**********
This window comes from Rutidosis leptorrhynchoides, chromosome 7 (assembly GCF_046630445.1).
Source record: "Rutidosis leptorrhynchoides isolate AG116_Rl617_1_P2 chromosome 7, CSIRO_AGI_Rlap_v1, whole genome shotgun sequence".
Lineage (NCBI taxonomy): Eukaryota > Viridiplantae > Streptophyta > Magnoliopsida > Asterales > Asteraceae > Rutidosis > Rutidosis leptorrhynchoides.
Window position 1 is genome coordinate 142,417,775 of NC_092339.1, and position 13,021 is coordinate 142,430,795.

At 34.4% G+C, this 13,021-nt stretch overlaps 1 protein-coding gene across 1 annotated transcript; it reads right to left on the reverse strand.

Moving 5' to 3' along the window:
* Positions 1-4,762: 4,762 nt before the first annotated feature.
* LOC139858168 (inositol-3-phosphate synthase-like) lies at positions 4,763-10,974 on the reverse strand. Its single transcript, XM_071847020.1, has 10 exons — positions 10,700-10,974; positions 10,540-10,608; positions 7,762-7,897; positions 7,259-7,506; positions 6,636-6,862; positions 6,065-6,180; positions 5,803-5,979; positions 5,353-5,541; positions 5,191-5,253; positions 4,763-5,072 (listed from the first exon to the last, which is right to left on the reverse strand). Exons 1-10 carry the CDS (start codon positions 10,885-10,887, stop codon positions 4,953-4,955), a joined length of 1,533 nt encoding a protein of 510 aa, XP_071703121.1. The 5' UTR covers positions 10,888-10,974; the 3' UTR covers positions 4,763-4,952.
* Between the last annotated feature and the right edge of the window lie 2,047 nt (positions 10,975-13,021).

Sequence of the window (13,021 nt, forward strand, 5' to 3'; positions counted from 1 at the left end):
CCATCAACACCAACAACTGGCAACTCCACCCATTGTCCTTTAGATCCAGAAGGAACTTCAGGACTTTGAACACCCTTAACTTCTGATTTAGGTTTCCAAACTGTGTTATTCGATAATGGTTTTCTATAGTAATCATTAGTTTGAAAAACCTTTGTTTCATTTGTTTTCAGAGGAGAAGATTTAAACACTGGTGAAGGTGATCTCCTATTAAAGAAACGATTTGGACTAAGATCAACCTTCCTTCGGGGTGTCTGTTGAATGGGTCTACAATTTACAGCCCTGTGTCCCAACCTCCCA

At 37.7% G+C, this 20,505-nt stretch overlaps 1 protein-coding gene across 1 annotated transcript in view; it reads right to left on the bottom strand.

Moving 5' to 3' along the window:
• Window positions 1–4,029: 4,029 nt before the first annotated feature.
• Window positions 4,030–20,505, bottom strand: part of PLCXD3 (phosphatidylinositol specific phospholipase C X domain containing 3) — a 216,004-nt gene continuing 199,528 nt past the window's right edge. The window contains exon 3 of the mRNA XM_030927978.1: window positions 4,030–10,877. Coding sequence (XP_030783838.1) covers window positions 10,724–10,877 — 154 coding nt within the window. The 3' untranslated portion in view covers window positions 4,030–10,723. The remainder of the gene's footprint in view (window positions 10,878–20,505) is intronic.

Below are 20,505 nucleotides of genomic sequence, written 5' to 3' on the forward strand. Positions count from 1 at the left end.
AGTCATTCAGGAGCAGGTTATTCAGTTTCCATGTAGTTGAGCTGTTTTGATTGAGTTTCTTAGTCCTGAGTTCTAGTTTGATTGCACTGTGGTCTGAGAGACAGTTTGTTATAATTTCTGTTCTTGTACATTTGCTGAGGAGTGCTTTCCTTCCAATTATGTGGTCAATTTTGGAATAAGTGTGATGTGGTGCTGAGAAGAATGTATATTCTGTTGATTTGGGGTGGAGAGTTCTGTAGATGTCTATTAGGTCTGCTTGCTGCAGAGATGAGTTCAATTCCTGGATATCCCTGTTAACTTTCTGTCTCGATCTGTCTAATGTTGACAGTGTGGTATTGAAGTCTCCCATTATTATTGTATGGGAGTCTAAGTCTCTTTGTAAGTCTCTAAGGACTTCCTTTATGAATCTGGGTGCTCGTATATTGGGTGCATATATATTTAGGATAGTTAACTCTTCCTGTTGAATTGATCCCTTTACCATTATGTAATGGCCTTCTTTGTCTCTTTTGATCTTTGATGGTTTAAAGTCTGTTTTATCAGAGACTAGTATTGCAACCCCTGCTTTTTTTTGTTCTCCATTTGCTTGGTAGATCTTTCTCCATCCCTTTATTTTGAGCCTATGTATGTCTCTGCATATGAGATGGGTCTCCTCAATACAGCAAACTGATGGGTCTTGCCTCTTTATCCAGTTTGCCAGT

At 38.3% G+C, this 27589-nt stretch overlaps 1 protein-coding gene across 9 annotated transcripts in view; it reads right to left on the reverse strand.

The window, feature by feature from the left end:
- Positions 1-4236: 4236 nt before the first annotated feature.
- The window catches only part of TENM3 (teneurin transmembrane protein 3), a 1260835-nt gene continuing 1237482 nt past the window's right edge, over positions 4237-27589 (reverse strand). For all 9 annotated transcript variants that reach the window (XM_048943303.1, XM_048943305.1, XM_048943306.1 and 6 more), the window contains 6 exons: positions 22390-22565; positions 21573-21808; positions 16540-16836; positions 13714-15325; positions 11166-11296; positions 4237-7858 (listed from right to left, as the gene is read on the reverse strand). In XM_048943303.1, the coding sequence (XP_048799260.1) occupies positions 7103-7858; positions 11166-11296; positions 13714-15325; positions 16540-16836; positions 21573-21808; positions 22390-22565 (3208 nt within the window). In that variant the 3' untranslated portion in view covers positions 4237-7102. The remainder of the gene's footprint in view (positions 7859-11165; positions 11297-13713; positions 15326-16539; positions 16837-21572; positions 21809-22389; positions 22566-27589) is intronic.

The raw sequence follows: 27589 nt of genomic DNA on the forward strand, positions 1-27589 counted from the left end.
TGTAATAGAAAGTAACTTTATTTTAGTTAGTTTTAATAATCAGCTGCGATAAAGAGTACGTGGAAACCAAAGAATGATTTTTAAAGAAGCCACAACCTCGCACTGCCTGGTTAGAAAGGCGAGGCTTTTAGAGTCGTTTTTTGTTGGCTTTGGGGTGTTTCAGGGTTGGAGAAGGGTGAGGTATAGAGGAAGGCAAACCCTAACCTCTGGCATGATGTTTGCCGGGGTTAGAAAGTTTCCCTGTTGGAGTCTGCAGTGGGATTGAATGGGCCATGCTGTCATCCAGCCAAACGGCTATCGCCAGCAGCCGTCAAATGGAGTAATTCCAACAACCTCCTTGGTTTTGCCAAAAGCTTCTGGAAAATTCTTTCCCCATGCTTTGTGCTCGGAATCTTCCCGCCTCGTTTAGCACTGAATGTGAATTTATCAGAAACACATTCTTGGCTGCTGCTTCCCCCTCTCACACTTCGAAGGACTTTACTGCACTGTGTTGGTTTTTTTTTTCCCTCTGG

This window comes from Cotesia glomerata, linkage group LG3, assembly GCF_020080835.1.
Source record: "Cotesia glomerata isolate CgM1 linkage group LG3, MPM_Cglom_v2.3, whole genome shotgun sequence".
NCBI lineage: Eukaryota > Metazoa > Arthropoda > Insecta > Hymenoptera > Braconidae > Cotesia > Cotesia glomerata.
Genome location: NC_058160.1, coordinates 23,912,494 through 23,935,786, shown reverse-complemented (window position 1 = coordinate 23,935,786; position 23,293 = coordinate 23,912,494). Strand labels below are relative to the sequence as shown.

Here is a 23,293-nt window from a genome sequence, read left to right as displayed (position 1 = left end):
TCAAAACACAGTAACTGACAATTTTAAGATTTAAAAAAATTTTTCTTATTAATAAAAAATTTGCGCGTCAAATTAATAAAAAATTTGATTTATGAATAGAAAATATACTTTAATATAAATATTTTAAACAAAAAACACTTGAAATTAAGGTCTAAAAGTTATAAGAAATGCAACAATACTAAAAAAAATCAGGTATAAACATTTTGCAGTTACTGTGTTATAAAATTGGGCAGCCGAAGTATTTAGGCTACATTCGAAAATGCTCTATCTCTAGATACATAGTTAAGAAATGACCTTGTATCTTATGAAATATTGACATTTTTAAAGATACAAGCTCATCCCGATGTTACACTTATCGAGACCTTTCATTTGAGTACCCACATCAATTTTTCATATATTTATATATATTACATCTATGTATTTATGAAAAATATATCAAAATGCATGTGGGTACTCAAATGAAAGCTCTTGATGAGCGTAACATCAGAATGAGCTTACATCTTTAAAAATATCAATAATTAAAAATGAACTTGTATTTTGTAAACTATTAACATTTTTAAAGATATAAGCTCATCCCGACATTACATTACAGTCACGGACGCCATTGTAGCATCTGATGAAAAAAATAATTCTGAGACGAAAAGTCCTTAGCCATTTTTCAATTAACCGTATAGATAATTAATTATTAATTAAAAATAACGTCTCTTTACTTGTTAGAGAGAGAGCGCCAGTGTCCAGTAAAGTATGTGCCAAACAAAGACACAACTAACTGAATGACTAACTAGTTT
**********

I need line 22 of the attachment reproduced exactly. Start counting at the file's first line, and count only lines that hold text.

The raw sequence follows: 27589 nt of genomic DNA on the forward strand, positions 1-27589 counted from the left end.